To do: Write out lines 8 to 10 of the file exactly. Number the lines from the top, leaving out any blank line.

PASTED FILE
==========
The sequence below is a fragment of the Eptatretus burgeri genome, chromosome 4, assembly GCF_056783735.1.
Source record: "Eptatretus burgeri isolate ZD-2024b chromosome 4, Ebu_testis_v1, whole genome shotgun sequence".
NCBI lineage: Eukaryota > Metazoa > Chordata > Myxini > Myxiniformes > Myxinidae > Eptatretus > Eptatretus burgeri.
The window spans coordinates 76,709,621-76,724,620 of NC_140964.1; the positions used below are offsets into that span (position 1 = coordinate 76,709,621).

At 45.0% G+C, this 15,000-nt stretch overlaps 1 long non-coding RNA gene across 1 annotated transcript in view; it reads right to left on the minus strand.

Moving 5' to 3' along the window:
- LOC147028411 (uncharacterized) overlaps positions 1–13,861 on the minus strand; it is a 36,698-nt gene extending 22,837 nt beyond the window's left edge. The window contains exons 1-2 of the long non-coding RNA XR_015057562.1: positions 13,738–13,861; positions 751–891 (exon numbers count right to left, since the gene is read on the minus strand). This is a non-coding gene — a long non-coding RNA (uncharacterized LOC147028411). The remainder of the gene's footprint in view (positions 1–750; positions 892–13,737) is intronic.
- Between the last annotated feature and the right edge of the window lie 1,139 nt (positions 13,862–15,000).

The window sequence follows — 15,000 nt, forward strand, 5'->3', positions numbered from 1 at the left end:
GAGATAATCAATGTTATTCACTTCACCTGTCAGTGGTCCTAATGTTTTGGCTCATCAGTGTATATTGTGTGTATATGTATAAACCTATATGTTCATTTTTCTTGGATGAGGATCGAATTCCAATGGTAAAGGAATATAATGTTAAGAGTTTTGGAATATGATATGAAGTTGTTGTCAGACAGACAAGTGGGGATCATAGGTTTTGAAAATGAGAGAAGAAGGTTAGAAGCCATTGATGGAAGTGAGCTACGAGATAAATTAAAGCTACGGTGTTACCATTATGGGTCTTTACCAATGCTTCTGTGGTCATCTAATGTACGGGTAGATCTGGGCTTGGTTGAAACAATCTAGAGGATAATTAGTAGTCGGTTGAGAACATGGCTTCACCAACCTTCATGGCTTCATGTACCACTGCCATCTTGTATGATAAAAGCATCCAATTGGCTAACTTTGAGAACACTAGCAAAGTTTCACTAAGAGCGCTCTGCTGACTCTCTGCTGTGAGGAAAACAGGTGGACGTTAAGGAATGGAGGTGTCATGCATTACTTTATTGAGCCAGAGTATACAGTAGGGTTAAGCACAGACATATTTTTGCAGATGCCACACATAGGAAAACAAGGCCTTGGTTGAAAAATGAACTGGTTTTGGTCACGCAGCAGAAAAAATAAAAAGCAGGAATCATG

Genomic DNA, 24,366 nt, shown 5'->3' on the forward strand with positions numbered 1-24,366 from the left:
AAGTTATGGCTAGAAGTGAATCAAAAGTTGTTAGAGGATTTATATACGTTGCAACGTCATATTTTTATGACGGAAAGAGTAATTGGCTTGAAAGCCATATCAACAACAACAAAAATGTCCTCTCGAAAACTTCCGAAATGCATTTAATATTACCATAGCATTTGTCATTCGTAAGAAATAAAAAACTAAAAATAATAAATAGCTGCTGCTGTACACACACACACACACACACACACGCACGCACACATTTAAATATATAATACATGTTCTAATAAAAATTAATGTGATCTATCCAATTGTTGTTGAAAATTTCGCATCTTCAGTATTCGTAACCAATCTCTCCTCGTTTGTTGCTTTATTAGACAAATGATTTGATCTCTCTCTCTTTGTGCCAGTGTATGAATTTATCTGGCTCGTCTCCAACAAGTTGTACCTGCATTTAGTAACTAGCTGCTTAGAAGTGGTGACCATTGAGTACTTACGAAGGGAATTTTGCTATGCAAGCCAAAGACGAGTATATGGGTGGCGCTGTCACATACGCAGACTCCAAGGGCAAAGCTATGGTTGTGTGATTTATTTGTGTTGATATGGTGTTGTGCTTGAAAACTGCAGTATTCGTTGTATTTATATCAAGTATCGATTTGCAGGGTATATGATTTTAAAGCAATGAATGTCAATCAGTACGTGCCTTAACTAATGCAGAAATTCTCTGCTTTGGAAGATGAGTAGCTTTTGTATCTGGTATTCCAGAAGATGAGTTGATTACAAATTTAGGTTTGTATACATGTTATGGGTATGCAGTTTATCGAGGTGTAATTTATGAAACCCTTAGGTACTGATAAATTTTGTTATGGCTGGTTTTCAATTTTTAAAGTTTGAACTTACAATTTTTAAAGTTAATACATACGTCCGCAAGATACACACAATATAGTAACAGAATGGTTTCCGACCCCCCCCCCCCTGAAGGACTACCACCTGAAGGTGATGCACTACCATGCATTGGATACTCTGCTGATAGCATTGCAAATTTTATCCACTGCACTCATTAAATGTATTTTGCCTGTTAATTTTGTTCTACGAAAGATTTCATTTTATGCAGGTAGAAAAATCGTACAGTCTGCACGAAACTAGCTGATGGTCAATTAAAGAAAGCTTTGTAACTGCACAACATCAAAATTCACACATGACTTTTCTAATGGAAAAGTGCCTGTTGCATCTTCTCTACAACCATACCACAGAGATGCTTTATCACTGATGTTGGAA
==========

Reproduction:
- Between the last annotated feature and the right edge of the window lie 1,139 nt (positions 13,862–15,000).

The window sequence follows — 15,000 nt, forward strand, 5'->3', positions numbered from 1 at the left end:
GAGATAATCAATGTTATTCACTTCACCTGTCAGTGGTCCTAATGTTTTGGCTCATCAGTGTATATTGTGTGTATATGTATAAACCTATATGTTCATTTTTCTTGGATGAGGATCGAATTCCAATGGTAAAGGAATATAATGTTAAGAGTTTTGGAATATGATATGAAGTTGTTGTCAGACAGACAAGTGGGGATCATAGGTTTTGAAAATGAGAGAAGAAGGTTAGAAGCCATTGATGGAAGTGAGCTACGAGATAAATTAAAGCTACGGTGTTACCATTATGGGTCTTTACCAATGCTTCTGTGGTCATCTAATGTACGGGTAGATCTGGGCTTGGTTGAAACAATCTAGAGGATAATTAGTAGTCGGTTGAGAACATGGCTTCACCAACCTTCATGGCTTCATGTACCACTGCCATCTTGTATGATAAAAGCATCCAATTGGCTAACTTTGAGAACACTAGCAAAGTTTCACTAAGAGCGCTCTGCTGACTCTCTGCTGTGAGGAAAACAGGTGGACGTTAAGGAATGGAGGTGTCATGCATTACTTTATTGAGCCAGAGTATACAGTAGGGTTAAGCACAGACATATTTTTGCAGATGCCACACATAGGAAAACAAGGCCTTGGTTGAAAAATGAACTGGTTTTGGTCACGCAGCAGAAAAAATAAAAAGCAGGAATCATG